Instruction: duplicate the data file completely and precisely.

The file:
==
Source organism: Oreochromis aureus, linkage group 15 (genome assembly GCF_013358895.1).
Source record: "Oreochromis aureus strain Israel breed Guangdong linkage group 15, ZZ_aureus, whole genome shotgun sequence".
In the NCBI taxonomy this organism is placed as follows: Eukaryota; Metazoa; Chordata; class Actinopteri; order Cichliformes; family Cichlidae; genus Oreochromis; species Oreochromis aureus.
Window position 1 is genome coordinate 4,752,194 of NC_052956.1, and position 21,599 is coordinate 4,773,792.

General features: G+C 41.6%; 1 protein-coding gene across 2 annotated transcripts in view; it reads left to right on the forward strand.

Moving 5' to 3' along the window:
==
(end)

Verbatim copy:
Source organism: Oreochromis aureus, linkage group 15 (genome assembly GCF_013358895.1).
Source record: "Oreochromis aureus strain Israel breed Guangdong linkage group 15, ZZ_aureus, whole genome shotgun sequence".
In the NCBI taxonomy this organism is placed as follows: Eukaryota; Metazoa; Chordata; class Actinopteri; order Cichliformes; family Cichlidae; genus Oreochromis; species Oreochromis aureus.
Window position 1 is genome coordinate 4,752,194 of NC_052956.1, and position 21,599 is coordinate 4,773,792.

General features: G+C 41.6%; 1 protein-coding gene across 2 annotated transcripts in view; it reads left to right on the forward strand.

Moving 5' to 3' along the window: